NCDs lead to the premature death of hundreds of thousands of Filipinos, and cost the economy an estimated P756.5bn ($15bn) per year, or 4.8% of GDP, according to the World Health Organisation (WHO). Indeed, these diseases – which include cancer, diabetes, heart disease and stroke – account for 68% of deaths in the Philippines. In 2018 ischaemic heart diseases were the leading cause of death in the country, while cancer was second and diabetes fifth. Notably, the World Bank estimates that 7% of Filipino adults live with diabetes. In correlation with rising incomes – or, more specifically, with the associated risk factors such as sedentary lifestyles and smoking – the prevalence of NCDs is expected to expand.
Government organisations are accordingly taking a combined approach to prevent and control NCDs by encouraging healthy lifestyles; applying extra “sin taxes” on alcohol, cigarettes and unhealthy foods to discourage their use; and facilitating access to treatment. “Awareness and access to information are priorities for tackling NCDs, as a large part of the issue stems from people not knowing where they can go to be diagnosed and treated,” Beaver Tamesis, president and managing director of drug company MSD Philippines, told OBG. “Late diagnoses, in particular, can have a very negative effect.” In a move to improve affordability and widen access to treatment, the government exempted medications for preventing and treating diabetes, hypertension and high cholesterol from value-added tax from January 2019. More recently, the Covid-19 pandemic led to a discussion of health and nutrition as a strategy to boost immunity, although it remains to be seen whether this will translate into a longer-term shift in attitudes and behaviours that could lower the prevalence of NCD risk factors once pandemic-related concerns subside.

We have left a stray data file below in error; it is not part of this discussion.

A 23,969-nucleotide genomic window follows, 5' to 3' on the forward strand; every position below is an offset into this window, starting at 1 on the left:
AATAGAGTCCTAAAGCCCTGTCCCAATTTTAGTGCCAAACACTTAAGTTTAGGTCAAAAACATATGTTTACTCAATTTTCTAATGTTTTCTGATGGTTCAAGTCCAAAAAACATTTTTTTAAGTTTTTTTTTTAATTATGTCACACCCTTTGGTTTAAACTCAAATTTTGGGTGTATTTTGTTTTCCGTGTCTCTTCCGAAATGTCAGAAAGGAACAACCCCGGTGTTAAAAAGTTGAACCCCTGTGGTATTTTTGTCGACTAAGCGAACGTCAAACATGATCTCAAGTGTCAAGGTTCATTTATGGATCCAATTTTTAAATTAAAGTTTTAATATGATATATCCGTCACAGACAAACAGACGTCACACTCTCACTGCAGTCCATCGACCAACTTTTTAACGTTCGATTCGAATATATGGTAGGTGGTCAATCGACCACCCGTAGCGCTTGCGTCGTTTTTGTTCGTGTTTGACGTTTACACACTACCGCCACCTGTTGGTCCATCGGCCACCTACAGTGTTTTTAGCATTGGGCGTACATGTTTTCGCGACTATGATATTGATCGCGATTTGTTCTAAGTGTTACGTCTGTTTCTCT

The Philippines also continues to battle with certain communicable diseases: the DOH recorded between 90,000 and 104,000 fatalities due to communicable diseases each year between 2010 and 2018, with TB claiming 22,103 lives in 2018 as the eighth-leading cause of death. As of 2018 the treatment rate for Filipinos with TB was 63% – a statistic the government aims to improve through the 2017-22 Philippine Strategic TB Elimination Plan. The roadmap aims to harmonise and enforce standards of care, while reducing patient costs. Meanwhile, a 2018 spike in measles cases – which rose to 10,024 from 2175 the previous year – continued into early 2019, with over 8400 cases and 135 deaths reported in urban areas between January and mid-February. The Department of Education subsequently decided to review a “no vaccination, no enrolment” policy in public schools, but no such policy had yet been enacted as of November 2020 – reflecting the challenges of balancing disease prevention with parents’ fears of vaccination and the right to education.
Efforts to combat HIV and AIDS have also ramped up in recent years to combat rising cases: there are an estimated 97,000 adults and children living with HIV in the Philippines, according to UNAIDS, and the country has the fastest-growing infection rate in the Asia-Pacific region. In early 2019 President Rodrigo Duterte signed the Philippine HIV and AIDS Policy Act of 2018 into law. It expanded access to testing – especially among youth, who make up the largest proportion of new cases – and free treatment. As of 2018 only 36% of those who had tested positive for HIV were in treatment, so the legislation tasked PhilHealth with developing a package to expand care. In the same vein, the law criminalised denying insurance to a person with HIV in an effort to facilitate treatment and curb discrimination.
While battling these diseases remains important, addressing the Covid-19 pandemic took centre stage in 2020 as government priorities shifted to tackling the spread of the novel coronavirus. President Duterte’s administration responded with one of the longest, strictest lockdowns in the world in an effort to avoid the public health care system becoming overburdened. Indeed, in some cases the president attributed the decision to extend or reimpose stricter measures to health care workers’ appeals.